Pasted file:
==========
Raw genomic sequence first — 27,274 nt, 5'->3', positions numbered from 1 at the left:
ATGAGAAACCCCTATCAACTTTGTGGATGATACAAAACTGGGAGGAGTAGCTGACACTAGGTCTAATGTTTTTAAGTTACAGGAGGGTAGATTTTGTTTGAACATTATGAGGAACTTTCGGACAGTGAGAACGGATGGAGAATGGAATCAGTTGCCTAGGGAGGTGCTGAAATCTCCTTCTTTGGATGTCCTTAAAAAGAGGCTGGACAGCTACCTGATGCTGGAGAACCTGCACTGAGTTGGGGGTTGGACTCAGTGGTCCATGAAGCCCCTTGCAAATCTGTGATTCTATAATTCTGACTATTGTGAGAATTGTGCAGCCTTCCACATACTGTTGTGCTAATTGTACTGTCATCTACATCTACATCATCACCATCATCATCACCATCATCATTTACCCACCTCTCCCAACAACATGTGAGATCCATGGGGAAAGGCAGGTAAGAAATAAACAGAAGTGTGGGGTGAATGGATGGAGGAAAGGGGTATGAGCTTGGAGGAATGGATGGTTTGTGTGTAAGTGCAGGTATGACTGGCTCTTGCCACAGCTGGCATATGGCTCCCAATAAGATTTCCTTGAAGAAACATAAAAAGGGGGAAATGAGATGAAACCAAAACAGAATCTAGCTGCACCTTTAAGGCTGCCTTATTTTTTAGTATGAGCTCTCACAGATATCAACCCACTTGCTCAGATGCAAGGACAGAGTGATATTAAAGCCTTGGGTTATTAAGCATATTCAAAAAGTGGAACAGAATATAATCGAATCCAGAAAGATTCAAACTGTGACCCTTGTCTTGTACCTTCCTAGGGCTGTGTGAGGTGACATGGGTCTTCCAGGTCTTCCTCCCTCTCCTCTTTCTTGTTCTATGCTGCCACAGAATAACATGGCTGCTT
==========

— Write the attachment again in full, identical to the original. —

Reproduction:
Raw genomic sequence first — 27,274 nt, 5'->3', positions numbered from 1 at the left:
ATGAGAAACCCCTATCAACTTTGTGGATGATACAAAACTGGGAGGAGTAGCTGACACTAGGTCTAATGTTTTTAAGTTACAGGAGGGTAGATTTTGTTTGAACATTATGAGGAACTTTCGGACAGTGAGAACGGATGGAGAATGGAATCAGTTGCCTAGGGAGGTGCTGAAATCTCCTTCTTTGGATGTCCTTAAAAAGAGGCTGGACAGCTACCTGATGCTGGAGAACCTGCACTGAGTTGGGGGTTGGACTCAGTGGTCCATGAAGCCCCTTGCAAATCTGTGATTCTATAATTCTGACTATTGTGAGAATTGTGCAGCCTTCCACATACTGTTGTGCTAATTGTACTGTCATCTACATCTACATCATCACCATCATCATCACCATCATCATTTACCCACCTCTCCCAACAACATGTGAGATCCATGGGGAAAGGCAGGTAAGAAATAAACAGAAGTGTGGGGTGAATGGATGGAGGAAAGGGGTATGAGCTTGGAGGAATGGATGGTTTGTGTGTAAGTGCAGGTATGACTGGCTCTTGCCACAGCTGGCATATGGCTCCCAATAAGATTTCCTTGAAGAAACATAAAAAGGGGGAAATGAGATGAAACCAAAACAGAATCTAGCTGCACCTTTAAGGCTGCCTTATTTTTTAGTATGAGCTCTCACAGATATCAACCCACTTGCTCAGATGCAAGGACAGAGTGATATTAAAGCCTTGGGTTATTAAGCATATTCAAAAAGTGGAACAGAATATAATCGAATCCAGAAAGATTCAAACTGTGACCCTTGTCTTGTACCTTCCTAGGGCTGTGTGAGGTGACATGGGTCTTCCAGGTCTTCCTCCCTCTCCTCTTTCTTGTTCTATGCTGCCACAGAATAACATGGCTGCTT